What about airlines and travel agencies? Airlines and travel agencies outsource the hosting of their customer data to the CRSs, using the CRS as an outsourced cloud software-as-a-service transaction data and CRM system (developed and in use decades before any of this terminology). Airlines and travel agencies can deploy their own or third-party systems to interact with PNRs stored in the CRSs. But airlines and travel agents depend on the CRSs for basic database security. If the CRSs allow access to PNRs without a password and without logging that access, airlines and travel agencies can’t do anything about that vulnerability. An airline or travel agency could threaten to switch to another CRS, but that would do no good if none of the major CRSs offer passwords, access logs, or other security features.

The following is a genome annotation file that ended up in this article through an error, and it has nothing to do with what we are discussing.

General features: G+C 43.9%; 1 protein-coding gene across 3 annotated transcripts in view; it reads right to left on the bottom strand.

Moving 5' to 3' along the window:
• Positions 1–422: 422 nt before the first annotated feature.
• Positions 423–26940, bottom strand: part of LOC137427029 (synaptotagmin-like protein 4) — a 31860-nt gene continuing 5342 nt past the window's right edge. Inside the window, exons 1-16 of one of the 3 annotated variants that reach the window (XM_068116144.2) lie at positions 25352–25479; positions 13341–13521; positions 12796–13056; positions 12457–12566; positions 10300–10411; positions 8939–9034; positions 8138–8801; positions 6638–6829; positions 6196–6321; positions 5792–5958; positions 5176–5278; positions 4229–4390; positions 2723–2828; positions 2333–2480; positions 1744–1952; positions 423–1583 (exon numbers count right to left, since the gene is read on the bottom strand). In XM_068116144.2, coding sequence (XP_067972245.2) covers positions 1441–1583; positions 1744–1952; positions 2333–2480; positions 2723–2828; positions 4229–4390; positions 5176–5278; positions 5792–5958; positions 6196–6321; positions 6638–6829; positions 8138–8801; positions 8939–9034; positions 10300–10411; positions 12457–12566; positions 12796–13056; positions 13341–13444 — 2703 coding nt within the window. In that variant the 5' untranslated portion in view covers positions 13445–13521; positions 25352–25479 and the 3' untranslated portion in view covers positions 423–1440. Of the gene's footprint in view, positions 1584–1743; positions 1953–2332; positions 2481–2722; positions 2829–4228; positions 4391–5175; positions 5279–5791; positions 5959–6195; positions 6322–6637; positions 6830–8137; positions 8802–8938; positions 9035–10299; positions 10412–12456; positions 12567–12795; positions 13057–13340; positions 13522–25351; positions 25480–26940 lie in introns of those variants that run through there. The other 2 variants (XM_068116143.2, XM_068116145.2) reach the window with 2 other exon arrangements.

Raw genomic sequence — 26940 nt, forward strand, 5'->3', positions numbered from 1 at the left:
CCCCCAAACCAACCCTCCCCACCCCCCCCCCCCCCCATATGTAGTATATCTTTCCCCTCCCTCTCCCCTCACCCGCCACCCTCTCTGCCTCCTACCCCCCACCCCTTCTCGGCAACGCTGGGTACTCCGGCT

Airlines also have a financial stake in systems that sacrifice passengers’ privacy and security to cut airline costs. Airlines have been able to lay off tens of thousands of employees by getting passengers to check in online and print their own boarding passes, instead of having that done by airline check-in staff. If having to remember and enter a password that isn’t printed on their itinerary like the current record locator discourages passengers from checking themselves in online, it will cost airlines money. And if there’s a choice between simple, insecure procedures that maximize the percentage of self check-in, and more secure procedures that result in a slightly higher percentage of passengers checking in with airline staff, airlines will choose more automation over more passenger privacy, every time.